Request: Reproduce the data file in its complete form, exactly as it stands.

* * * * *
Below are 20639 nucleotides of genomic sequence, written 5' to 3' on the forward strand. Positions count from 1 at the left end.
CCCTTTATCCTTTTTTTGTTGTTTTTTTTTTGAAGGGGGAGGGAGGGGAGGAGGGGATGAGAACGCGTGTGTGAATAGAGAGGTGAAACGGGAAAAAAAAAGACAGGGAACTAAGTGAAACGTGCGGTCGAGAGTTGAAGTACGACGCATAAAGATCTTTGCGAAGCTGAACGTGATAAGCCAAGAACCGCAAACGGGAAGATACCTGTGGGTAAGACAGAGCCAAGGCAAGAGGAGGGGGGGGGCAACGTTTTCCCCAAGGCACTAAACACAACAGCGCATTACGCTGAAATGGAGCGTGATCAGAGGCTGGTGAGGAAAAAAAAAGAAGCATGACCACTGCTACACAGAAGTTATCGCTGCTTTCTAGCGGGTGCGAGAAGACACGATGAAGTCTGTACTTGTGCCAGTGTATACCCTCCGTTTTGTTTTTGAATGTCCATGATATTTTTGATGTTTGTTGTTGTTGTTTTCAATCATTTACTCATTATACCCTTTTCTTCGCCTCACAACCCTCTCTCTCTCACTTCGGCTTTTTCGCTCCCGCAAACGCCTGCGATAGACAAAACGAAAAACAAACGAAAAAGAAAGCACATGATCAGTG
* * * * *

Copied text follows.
Below are 20639 nucleotides of genomic sequence, written 5' to 3' on the forward strand. Positions count from 1 at the left end.
CCCTTTATCCTTTTTTTGTTGTTTTTTTTTTGAAGGGGGAGGGAGGGGAGGAGGGGATGAGAACGCGTGTGTGAATAGAGAGGTGAAACGGGAAAAAAAAAGACAGGGAACTAAGTGAAACGTGCGGTCGAGAGTTGAAGTACGACGCATAAAGATCTTTGCGAAGCTGAACGTGATAAGCCAAGAACCGCAAACGGGAAGATACCTGTGGGTAAGACAGAGCCAAGGCAAGAGGAGGGGGGGGGCAACGTTTTCCCCAAGGCACTAAACACAACAGCGCATTACGCTGAAATGGAGCGTGATCAGAGGCTGGTGAGGAAAAAAAAAGAAGCATGACCACTGCTACACAGAAGTTATCGCTGCTTTCTAGCGGGTGCGAGAAGACACGATGAAGTCTGTACTTGTGCCAGTGTATACCCTCCGTTTTGTTTTTGAATGTCCATGATATTTTTGATGTTTGTTGTTGTTGTTTTCAATCATTTACTCATTATACCCTTTTCTTCGCCTCACAACCCTCTCTCTCTCACTTCGGCTTTTTCGCTCCCGCAAACGCCTGCGATAGACAAAACGAAAAACAAACGAAAAAGAAAGCACATGATCAGTG